Entries Tagged 'freelance copywriting' ↓

Page Titles and SEO

Does your SEO copywriter know how to write great page titles?


SEO copywriting isn’t about keyword density. In fact if that is a  phrase your copywriter refers to run away from them as fast as you can.

Today, you should concentrate on writing content that is natural, relevant and interesting. If you follow those rules, it will automatically contain a good number of keywords, naturally.

It is more important to ensure your keywords appear in your headings and page titles.

How to write great page titles


From this screen shot you can see the blue headings for each result. These are the page titles.

As you can see, what you put in your page title is going to have an effect on the positioning of your site within the search engine results.

A mistake often made with websites is that the home page’s page title is exactly that ‘Home’ – what’s the use of that? It tells Google nothing about your website and it certainly wouldn’t inspire a prospective reader to click on it to find out more.

Readers will use your page title as a reference to the relevancy of your site in relation to what they are searching for.

Here are some tips to help you get the most out of your page titles:

  1. Clear language – By all means use your keywords in your page title but don’t stuff it. A clear statement  utilising your key words is ideal.
  2. Keep it short – Google only shows about 65 characters for page titles to don’t it longer than that.
  3. Make it relevant – rather than just listing words, make a statement, ask a question, evoke an emotional response or make a promise (just make sure you can keep it once they’ve clicked through to your site).
  4. Place your keywords wisely – It’s best to have your keywords at the start of your page title.
  5. Brand aware – If you can, it’s a good idea to get your brand name into your page title.

One last thing to remember – Google ranks pages not websites. What I mean by that is that Google lists each page of your website. Therefore you have an opportunity to rank different pages within your site for different keywords.

Bearing this in mind, make each page title different. Target different keywords on different pages to optimise your chances of being ranked well for a number of different words and phrases.

Copywriting is far more than just on page website copy. An SEO copywriter will be aware of how to write great page titles and META descriptions as well as how to write compelling and relevant copy.

Should You Out Source Your Blogging?

Blogging for business

Now there’s a question for you.

Undoubtedly blogging is one of the most valuable marketing tools available to today’s online marketers.


Because it gives you a platform on which to market your products and services under the radar of your reader. What that means is that you can blog about your services without overtly trying to sell them to the reader. You can write ‘How to’ articles or give out top tips.

Basically, blogging allows you to:

  • raise awareness of your product/service
  • build relationships of trust with your readers
  • raise your profile as an expert in your particular field
  • build back links to your website
  • drive targeted traffic to your website

Blogging does all that?

Of course it does. Take this blog for example. If you look back through the archives you’ll find posts covering just about every aspect of copywriting and marketing you can think of (although I bet you’ll all be rushing now to tell me that I’ve missed something out). Therefore readers of my blog know what type of information they will find.

Displaying my knowledge shows that I am an expert in my field. It shows that I know what I’m talking about so when they are looking for a freelance copywriter, they know I can do what I say I can do – get them results.

When writing my posts I use anchor text, such as copywriting services, to link back to my website building good back links that Google loves.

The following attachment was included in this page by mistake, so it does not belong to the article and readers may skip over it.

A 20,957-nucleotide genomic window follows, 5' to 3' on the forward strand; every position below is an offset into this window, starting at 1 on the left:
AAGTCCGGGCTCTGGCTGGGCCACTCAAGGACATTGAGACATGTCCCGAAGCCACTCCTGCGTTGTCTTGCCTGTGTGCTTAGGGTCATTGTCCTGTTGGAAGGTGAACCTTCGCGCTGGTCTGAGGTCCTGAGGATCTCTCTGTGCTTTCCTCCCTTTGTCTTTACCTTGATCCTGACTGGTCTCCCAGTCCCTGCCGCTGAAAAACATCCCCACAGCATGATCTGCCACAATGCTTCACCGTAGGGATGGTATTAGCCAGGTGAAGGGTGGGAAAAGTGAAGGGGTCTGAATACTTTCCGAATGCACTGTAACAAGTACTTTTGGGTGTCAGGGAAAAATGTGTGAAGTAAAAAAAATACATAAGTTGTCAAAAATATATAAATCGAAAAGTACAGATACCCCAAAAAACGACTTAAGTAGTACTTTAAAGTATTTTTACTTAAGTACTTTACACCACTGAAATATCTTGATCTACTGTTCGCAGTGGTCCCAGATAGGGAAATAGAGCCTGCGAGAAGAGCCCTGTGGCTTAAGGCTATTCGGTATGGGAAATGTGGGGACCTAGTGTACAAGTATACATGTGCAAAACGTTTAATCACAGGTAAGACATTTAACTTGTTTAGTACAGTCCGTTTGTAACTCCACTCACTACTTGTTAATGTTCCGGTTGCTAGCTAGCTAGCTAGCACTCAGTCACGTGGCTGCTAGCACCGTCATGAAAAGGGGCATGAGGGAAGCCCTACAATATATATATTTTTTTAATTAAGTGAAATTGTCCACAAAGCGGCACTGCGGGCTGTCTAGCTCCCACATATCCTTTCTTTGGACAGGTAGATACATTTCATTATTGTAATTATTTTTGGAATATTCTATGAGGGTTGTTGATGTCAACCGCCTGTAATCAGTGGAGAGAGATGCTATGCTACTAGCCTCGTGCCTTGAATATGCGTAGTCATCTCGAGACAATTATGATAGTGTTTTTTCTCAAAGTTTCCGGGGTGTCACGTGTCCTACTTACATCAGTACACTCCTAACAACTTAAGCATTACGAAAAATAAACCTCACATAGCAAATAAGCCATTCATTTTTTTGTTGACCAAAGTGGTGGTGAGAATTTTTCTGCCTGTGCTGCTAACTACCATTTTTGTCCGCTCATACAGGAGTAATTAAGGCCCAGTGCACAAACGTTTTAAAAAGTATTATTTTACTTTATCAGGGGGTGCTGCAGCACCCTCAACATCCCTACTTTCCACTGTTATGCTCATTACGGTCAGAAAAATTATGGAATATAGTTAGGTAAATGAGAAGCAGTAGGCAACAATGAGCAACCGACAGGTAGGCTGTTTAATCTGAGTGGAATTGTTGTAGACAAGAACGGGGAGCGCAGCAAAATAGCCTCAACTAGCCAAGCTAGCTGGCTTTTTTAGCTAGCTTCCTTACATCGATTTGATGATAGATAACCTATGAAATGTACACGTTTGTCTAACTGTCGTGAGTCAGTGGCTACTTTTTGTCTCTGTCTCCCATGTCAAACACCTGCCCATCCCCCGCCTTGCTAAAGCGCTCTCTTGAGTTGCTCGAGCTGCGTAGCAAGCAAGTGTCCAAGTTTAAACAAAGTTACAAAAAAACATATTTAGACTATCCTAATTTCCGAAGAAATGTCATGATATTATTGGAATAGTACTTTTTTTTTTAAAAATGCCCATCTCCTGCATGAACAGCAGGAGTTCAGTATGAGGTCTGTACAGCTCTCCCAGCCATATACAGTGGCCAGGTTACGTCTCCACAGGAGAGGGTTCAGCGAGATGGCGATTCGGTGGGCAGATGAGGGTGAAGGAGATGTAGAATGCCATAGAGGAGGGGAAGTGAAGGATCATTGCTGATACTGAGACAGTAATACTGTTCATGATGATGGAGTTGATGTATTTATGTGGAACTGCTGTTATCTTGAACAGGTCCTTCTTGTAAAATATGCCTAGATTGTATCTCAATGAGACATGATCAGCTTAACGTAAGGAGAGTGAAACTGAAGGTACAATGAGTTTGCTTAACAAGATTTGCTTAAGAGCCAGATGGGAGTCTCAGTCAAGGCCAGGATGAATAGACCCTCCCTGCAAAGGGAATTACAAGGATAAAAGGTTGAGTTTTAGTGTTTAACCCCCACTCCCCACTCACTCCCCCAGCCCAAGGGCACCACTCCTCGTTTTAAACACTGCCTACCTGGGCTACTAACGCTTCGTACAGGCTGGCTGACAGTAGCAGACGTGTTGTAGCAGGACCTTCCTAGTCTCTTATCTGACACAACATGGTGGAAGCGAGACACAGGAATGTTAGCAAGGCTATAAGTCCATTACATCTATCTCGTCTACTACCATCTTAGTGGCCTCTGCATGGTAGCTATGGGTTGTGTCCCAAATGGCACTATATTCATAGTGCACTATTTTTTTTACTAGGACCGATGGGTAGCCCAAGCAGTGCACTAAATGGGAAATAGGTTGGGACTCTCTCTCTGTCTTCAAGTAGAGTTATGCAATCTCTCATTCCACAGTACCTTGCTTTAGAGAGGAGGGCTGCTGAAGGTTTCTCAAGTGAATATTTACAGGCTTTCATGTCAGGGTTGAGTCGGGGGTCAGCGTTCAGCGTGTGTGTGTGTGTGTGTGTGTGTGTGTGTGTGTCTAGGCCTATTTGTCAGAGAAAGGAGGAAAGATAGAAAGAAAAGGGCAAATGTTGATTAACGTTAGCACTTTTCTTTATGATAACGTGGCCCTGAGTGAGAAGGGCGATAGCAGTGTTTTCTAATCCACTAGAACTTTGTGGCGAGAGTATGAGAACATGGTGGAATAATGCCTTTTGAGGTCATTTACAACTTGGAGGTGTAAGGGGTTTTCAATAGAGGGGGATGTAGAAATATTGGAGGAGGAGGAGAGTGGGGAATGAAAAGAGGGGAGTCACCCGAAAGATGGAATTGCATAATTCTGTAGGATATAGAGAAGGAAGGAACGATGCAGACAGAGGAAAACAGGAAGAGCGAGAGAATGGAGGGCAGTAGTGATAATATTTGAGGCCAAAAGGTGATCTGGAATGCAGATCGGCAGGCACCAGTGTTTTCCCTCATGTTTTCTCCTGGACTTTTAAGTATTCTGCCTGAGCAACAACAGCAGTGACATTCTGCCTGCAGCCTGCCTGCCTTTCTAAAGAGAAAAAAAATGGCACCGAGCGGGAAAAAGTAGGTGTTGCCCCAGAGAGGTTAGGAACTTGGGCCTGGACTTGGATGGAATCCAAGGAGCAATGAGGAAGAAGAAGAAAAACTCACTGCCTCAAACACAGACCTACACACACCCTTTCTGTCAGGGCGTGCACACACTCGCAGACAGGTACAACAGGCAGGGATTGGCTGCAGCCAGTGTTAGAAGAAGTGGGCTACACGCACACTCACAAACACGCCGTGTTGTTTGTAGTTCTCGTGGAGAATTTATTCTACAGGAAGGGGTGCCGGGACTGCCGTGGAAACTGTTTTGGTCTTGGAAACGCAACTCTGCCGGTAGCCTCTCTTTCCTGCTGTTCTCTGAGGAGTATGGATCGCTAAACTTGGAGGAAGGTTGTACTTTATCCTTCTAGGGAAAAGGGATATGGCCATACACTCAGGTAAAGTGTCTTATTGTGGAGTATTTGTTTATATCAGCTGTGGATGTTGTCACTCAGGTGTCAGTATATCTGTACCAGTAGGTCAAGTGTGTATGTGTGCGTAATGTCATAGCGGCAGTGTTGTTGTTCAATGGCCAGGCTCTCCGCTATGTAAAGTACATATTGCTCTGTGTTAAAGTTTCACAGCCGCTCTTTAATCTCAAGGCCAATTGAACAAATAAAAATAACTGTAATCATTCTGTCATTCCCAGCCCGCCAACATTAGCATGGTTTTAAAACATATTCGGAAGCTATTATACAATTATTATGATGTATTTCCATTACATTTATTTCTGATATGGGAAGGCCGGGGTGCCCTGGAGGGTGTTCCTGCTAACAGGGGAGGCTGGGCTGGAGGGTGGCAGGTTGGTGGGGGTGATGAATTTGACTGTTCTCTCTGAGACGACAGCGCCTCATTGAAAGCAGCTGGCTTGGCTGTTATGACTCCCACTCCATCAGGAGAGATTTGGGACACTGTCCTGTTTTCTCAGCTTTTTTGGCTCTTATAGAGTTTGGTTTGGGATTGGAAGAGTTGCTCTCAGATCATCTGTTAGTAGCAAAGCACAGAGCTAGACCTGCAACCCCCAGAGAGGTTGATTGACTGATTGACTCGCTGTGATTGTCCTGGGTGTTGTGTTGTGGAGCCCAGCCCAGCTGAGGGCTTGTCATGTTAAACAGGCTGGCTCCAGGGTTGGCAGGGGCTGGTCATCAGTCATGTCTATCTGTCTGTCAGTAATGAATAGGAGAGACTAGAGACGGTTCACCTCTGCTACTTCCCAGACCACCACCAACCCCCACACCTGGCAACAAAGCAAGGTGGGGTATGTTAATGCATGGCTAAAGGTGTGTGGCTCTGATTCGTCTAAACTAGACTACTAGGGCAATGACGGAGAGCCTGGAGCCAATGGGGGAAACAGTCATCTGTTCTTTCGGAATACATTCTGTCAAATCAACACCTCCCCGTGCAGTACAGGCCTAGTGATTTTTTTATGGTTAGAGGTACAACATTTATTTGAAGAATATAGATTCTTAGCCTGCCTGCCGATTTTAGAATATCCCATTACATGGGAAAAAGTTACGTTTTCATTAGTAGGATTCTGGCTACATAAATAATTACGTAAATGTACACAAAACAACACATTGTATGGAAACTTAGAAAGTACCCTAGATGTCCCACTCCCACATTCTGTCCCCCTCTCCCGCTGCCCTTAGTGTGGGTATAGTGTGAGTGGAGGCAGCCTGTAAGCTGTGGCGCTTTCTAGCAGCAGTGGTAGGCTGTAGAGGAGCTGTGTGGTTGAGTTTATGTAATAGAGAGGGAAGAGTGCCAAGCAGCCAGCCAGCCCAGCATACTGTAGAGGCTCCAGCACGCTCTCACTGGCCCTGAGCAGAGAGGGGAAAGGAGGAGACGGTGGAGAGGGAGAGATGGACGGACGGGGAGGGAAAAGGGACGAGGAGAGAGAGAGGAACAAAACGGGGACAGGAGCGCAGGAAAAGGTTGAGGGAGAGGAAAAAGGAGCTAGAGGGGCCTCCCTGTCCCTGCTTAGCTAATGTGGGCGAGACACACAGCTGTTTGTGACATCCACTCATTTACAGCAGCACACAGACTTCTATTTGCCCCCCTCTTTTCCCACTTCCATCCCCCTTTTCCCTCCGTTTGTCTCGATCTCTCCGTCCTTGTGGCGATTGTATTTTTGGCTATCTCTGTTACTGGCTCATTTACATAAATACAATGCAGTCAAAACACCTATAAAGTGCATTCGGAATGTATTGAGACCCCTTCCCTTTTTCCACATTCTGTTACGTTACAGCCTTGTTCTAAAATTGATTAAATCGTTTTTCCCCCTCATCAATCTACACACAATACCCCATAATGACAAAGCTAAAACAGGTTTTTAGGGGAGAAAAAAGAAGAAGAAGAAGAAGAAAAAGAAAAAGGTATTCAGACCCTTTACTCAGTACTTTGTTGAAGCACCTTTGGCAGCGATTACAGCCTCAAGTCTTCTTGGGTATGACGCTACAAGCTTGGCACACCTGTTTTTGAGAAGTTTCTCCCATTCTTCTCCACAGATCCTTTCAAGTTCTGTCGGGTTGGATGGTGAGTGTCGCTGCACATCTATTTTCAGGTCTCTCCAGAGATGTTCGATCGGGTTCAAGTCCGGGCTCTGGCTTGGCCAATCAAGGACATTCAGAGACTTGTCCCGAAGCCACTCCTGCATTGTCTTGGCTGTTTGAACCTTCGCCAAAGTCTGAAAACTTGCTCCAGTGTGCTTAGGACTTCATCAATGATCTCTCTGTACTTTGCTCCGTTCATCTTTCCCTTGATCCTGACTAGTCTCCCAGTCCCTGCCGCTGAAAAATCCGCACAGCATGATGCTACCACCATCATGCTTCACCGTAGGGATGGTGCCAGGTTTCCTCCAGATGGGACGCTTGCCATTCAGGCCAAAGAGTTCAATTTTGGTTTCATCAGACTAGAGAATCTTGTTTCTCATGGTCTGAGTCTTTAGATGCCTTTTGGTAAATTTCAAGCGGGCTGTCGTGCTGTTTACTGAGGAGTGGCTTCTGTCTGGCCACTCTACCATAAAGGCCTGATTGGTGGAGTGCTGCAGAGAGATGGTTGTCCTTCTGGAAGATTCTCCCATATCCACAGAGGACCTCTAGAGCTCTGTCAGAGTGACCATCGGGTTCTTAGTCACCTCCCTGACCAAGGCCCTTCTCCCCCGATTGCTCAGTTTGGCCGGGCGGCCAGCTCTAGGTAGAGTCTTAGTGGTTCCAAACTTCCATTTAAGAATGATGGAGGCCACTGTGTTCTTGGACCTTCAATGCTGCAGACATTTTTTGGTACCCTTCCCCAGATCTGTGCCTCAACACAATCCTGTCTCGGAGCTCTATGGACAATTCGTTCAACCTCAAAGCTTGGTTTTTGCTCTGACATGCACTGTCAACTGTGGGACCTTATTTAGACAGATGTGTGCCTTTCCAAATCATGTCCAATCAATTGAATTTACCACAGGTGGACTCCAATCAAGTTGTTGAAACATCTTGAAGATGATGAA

And because my posts are all related to copywriting, the visitors I get are looking for copywriting information which means I am generating targeted traffic.

DIY vs. out sourcing

I am often asked by small businesses whether I’ll blog for them. My answer is normally no.

OK, it looks as though I’m shooting myself in the foot with that but if you think about it for a moment you’ll see my reasoning.

As I’ve already mentioned, when you blog you are building a relationship with your readers. If you are a small business (1-5 staff) your clients will probably deal with you directly. Therefore if they read your blog posts they’ll assume it is your voice they are ‘hearing’. The more they read the more they’ll think they are building a relationship with you. So what happens when they meet you? If you don’t write your own posts it will be like meeting someone else.

Apart from the odd guest blog, I write all my own posts. I enjoy engaging with my readers and when they meet me, they know it is my expertise that I have been passing on rather than someone else’s.

But if you are a large company outsourcing could be ideal for you. In this case, there isn’t necessarily a single voice that needs to be heard. You’ll have your own brand image, tone and voice so as long as they are adhered to, outsourcing is perfectly acceptable.

Of course, you may have staff members that blog for you which is great. They are at the forefront of your business and can react quickly to customer needs. The important thing to remember is that they must comply to your company’s image.

So there you have it. Blogging is a fantastic way of raising your profile, building your reputation and driving traffic to your main ‘money’ site. What’s more, it’s a relatively cheap way of marketing.

If you aren’t already blogging give it a try – you won’t get results immediately but, but stick with it and you may be surprised at what happens.

10 Words That Will Make People Open Your Email

Email marketing is fast becoming the new black. It’s been around for a while but companies are now beginning to understand the potential it has.

In the past your mailings involved folding copious numbers of letters, sticking them in envelopes and slapping on stamps – today you simply spend a bit of time crafting your email and pressing send.

But how do you stop your email going directly into the delete file?

It’s all in the opening

The first thing your recipient will see is the sender’s name and subject line. So how do you make sure you pique his curiosity sufficiently to click on your email and open it?

Take Henry here for instance. He’s been tasked to come up with an email that will knock his customer’s socks off.  geek

He works for a washing power factory. His company has come up with a new detergent that will banish every stain known to man. To help him out, I have emailed him 10 little words that should him create something amazing.


Sender: sally@briarcopywriting.com